The cockroach is a worldwide nuisance and is the most common roach found in homes, apartment buildings, food service facilities, office buildings, and more. It develops by incomplete metamorphosis with five to six instar cycles before becoming adults. They have fully developed wings but do not fly – they crawl.
They are about a 1/2″ long as adults, have two dark parallel bars separated by a tan color between each on the pronotum behind the head, and are a light brown in color overall. The egg capsule that the female lays is called an ootheca. Each ootheca contains up to 30-40 roaches. The female will carry the ootheca right up to about a couple of days before it’s ready to hatch. She will paste it in a dark, protected area close to moisture and food. Once hatched, the nymphs (the name for the young) will go through about five or six molts (shedding of skin as they grow bigger) before becoming adults.
This process from egg to adult takes approximately 3 months and three or four generations can be achieved in a year from one mated pair of German roaches. With these types of numbers – their reproduction is fast and their numbers can build quite rapidly over a short span of time. German roaches will feed on just about anything of nutritional value to them. They particularly love grease and accumulated food debris. They’ve been known to feed on odd items like bar soaps, toothpaste, and on paper. Young instar nymphs will feed heavily on the fecal matter (called frass) of other roaches. German roaches are primarily nocturnal and prefer to inhabit dark areas and in tight cracks and crevices. They will aggregate together in pockets in numbers. They require moisture/ moderate humidity to thrive and love warm environments. They are attracted to electrical items and often will set up shop within those items.
Getting good control of this roach problem requires multiple things:
- Good sanitation
- Remediation of any excess moisture is a must.
With the aid of a good flashlight, a thorough inspection should be done throughout the affected areas. Glue traps should be strategically placed to monitor for roach activity and to find out where they are harboring. Over-the-counter aerosol products are not recommended for use as they can cause pockets of roaches to spread out into areas that are not affected by them to get away from the aerosol plus they are often resistant to the available active ingredients in products on the shelves today. Vacuuming up pockets of roaches can be effective in eliminating them from an area in a quick manner. Don’t forget to empty the vacuum bag or canister into a garbage bag and tightly tie the bag shut before disposal.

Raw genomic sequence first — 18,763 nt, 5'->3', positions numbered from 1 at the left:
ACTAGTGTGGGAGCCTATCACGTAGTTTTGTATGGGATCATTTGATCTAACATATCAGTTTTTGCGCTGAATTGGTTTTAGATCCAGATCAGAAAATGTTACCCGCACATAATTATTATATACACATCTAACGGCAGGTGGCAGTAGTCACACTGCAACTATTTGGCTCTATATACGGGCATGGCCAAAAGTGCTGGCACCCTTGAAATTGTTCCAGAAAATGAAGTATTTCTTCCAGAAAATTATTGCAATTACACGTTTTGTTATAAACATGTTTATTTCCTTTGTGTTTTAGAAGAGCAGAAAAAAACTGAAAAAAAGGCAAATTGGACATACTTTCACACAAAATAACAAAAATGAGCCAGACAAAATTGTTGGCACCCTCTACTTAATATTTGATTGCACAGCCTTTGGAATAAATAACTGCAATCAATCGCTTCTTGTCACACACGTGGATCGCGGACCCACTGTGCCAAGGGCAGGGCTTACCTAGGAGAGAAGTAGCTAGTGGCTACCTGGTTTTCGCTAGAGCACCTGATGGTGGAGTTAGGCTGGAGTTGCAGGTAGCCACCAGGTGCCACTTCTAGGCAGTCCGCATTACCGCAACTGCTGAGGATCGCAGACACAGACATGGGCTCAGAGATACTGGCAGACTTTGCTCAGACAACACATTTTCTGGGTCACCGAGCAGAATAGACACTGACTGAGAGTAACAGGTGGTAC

Gel baits are a good tool to use but it is imperative that it is placed as close to the harborage sites as possible in order to be fully effective. It takes time for gel baits to work – often weeks before gaining good control. Caulking of gaps around plumbing penetrations, where cabinets butt together and around the cabinet edges against the wall and any crack or crevice elsewhere larger than 1/16″ can eliminate harborage from them.
In infestations with high numbers of German roaches – a professional pest control company should be consulted and used to handle the situation. There are a number of treatments in our toolbox that could be utilized and in most cases – infestations can be controlled within a 4-8 week timeframe provided that recommendations to improve sanitation or moisture issues and on preparation for treatments are followed.